Major General Sir Sam Hughes, late
minister of militia and defense in the
DnminlAn nakin K.m 11 .
"J.,, uv 1 1. a , ASMUUJSUIB,
Ont, sixty-four years ago today.
msui IVO. OUQ1UOU 11. lnSWO!U,
missionary bishop of Salina, recently
v..uvv h...qwu notivp Ul UIV Cpin
COpal diocese of Chicago, born at
T 1 V. i XT V MM ! .
Aetui, i-i. uiiy-au, jbotb uo tooay.
A ,,,,,.,... T . - .
successful of American playwrights.
oorn in ec. ixrais nity-eignt years ago
Kl TJlirtnn TTlrmAa antul ...1 -
lecturer and author, born in Chicago
lony-seven years ago loaay.
Timely Jottings and Reminders.
New Orleans will keep Its custom.
ary holiday today in commemoration
or General Jackson's victory over the
British In 1816.
Special commissions representing
New York, Massachusetts and Rhode
Island are to confer in New York to
day on the high cost of living.
in accordance witn tne constitu
tional provision tho electors will
meet today In the caDltals of the dif
ferent states to cast their votes for
president and vice president.
Frank O. Lowden (republican), will
be Inaugurated governor of Illinois
today, succeeding Edward F. Dunne
Aric&nsas loaay win inaugurate a
'profitable farming" camralan. de
signed to Induce the cotton planters
to raise all their own food and food
stuffs. , v
Governor-elect James P. Goodrich'
and the other state officials elected
in Indiana In November will be In
stalled in office today.
The celebrated case of the steamer
Appam, now a German prise at New
port News, is docketed for argument
today in the supreme court of the
State legislature will begin their
regular sessions today In Idaho.
Washington, Oregon, Arisons, Iowa.
Utah and California.
Storyette of the Day.
Judge Gary of Chicago, the storv
goes, while trying a case was disturbed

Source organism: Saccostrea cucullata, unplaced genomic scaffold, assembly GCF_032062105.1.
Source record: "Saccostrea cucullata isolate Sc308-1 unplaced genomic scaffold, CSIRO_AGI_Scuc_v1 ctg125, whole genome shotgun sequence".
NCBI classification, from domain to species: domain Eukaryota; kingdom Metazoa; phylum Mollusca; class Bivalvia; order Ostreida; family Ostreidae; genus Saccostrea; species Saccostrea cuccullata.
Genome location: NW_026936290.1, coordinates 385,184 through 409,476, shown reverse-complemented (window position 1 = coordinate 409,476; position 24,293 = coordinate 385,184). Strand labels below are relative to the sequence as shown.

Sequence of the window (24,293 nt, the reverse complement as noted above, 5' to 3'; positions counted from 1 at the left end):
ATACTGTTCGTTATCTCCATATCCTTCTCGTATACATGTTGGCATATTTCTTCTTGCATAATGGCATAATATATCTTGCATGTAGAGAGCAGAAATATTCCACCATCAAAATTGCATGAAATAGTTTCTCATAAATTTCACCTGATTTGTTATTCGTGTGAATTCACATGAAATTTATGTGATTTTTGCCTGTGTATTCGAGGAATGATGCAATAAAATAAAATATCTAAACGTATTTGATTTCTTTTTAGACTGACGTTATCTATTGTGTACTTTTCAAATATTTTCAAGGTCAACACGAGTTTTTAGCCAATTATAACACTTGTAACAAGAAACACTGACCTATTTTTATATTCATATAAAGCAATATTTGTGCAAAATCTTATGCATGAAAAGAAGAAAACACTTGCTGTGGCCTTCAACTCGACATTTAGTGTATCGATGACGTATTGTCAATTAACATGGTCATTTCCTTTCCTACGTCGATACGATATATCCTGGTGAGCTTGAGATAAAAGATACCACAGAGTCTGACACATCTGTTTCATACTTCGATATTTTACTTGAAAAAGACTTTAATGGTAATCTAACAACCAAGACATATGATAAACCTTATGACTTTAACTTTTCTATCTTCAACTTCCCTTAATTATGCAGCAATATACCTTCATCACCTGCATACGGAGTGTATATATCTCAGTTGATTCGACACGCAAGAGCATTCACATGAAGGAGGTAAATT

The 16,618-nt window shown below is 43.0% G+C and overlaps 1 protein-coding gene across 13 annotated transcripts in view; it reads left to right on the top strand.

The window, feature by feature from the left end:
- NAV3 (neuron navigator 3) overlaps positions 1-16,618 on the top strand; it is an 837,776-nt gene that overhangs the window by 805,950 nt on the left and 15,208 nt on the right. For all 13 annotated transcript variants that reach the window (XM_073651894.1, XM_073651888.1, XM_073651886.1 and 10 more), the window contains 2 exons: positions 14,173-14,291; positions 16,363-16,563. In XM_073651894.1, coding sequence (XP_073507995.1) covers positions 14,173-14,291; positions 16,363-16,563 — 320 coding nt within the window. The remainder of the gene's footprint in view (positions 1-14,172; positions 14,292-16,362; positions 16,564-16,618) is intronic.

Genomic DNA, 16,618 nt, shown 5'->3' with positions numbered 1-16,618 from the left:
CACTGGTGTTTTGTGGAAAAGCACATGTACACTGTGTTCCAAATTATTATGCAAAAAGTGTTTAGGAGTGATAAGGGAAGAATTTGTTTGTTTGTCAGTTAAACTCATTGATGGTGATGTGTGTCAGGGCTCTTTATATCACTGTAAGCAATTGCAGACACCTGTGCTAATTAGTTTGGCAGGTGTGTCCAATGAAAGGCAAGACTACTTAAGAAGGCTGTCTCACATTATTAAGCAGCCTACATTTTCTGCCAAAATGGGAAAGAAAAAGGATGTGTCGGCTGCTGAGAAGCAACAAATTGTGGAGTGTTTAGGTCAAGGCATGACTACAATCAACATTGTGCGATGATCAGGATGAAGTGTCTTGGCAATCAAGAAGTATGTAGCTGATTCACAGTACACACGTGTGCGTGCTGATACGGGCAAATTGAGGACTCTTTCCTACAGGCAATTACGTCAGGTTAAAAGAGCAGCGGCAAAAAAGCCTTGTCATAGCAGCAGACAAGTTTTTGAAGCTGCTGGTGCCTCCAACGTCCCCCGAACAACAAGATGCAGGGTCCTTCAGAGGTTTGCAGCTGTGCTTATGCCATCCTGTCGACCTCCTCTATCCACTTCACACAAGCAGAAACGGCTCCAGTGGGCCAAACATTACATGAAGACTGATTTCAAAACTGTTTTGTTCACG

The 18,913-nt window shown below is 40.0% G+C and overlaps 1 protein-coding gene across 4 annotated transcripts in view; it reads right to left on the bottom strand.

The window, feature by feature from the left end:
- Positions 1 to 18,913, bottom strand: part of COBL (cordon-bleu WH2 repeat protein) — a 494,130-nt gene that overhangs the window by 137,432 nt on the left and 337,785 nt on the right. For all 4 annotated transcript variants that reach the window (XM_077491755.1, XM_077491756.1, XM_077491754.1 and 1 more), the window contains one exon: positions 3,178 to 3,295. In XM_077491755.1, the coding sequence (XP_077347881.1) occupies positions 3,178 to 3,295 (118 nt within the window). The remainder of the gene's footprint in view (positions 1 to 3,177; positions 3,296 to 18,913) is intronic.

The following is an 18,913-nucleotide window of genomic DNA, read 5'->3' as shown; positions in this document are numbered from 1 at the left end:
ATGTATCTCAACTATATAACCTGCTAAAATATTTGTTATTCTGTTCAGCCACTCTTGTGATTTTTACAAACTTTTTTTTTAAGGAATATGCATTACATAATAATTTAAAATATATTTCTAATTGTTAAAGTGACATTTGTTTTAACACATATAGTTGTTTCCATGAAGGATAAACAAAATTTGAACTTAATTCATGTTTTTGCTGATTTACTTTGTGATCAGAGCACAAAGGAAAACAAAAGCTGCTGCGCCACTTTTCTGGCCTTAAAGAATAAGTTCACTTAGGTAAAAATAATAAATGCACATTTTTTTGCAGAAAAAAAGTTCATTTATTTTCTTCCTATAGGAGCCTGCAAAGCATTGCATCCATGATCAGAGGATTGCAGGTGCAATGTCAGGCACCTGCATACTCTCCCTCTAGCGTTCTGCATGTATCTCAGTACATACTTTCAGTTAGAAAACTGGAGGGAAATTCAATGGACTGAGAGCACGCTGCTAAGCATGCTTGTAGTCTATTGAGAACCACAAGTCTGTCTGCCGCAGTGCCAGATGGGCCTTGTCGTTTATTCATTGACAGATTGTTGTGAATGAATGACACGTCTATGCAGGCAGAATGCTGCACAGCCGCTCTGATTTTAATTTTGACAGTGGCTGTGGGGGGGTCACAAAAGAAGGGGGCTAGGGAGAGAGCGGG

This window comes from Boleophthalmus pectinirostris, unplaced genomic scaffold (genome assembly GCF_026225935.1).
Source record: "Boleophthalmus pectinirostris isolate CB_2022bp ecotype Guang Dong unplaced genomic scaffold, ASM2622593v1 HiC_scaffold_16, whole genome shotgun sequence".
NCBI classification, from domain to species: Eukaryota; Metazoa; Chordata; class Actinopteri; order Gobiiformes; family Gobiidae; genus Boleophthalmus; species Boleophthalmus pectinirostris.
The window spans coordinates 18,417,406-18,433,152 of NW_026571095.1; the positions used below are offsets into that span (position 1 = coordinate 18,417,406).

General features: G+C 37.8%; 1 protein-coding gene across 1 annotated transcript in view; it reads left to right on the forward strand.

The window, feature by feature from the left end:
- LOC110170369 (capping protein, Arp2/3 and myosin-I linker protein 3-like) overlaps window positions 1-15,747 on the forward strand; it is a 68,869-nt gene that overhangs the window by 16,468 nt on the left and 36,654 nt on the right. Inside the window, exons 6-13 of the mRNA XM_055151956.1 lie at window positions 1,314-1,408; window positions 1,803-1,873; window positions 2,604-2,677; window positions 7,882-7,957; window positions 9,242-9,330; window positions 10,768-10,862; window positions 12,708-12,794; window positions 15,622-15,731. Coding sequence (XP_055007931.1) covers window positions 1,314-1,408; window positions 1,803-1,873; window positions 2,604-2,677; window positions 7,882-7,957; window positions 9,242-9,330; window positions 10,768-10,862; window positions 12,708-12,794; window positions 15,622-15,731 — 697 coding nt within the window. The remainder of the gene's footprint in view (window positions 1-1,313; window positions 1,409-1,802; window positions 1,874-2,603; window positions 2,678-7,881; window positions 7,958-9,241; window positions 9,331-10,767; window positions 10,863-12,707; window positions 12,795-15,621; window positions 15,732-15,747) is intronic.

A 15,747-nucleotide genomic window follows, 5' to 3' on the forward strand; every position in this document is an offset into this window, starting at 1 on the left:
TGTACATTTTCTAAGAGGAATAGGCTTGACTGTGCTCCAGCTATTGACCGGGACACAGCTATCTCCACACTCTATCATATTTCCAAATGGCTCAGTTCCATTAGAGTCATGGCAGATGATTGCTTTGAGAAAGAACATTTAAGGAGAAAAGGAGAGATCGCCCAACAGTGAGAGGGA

by a young man who kept moving
about In the rear of the courtroom,
lifting chairs and looking . under
"oung man." Judge Gary called
out "you are making a good deal of
unnecessary noiae. . What are you
Your honor," replied the voiine-
man, "I have lost my overcoat and
am trying to rind It"
"Well," replied the judge, "people
often lose whale suits In here without
making all that disturbance." Chris-'
What of the War?
Walnut lac, Jan. 6. -To the Editor
of The Bee: I would like to Bee the
editor express himself in a little piece
of foretelling, and with your position
you should be in better shape to make
a guess than a farmer whose business
(if he Is a good farmer) is not a news
gatherer, and I shall give my reason
for asking this information.
I have on a farm some 200 miles
west of Omaha over 100 acres of win
ter wheat and on making a careful
examination of the fields I have about
arrived at the conclusion that (allow
ing for the ordinary dangers of win
ter killing In January and February)
my seed was of poor grade, and I
shall not have more than half a crop,
say ten or twelve bushels per acre.
Now then at the present price of
wheat, it would probably be as well to
let it stay in wheat and not plow the
land up and put it In com, but If
wheat falls to say 90 cents, I would
on such a half crop drop quite a little
As I have a neighbor who Is in the
same fix as I am, and as there are
quite a sprinkling of farmers similarly
situated, I feel sure that a straight
piece or advice would be appreciated.
Now what I want to get at is this.
Will the war last another year, and is
Germany going to be beaten? I have
been a constant reader of your paper
for several years, and other papers
aiso. i nave Deen construing the In
formation from odds and ends that I
noticed in both that the Germans
would be the winners and that the
allies could not win. Lately, however,
a neighbor, of mine who has returned
from Rhode Island and who is a man
I rely on for speaking the truth as he
nonestly sees It, tells me that the Ger
mans who are not in the army are
starving. He says that is popular
opinion there. I have for some weeks
been watching closely what a New
York paper has been saying on the
subject and I don't know what to
think, hence as a reader, would like
to ask for an opinion. What is the
real truth? Will the war go cn or
This Is too long to publish, there s
no need or it, you have a lot of peo
ple1 who know how to write and like
writing, what I want to know is some
thing that I feel sure many firmer
would like to know from The Bee
itself, and it . Is not out of Idle
i COUNTY READER.
"Sirs." said bis prime minister to tne
ruler of Hades, "the contractors have arnt
In their bids."
"Send m back," ordered his Satanic ma
jesty. "We will set all ot our pavlnc dooe
free now." Baltimore American.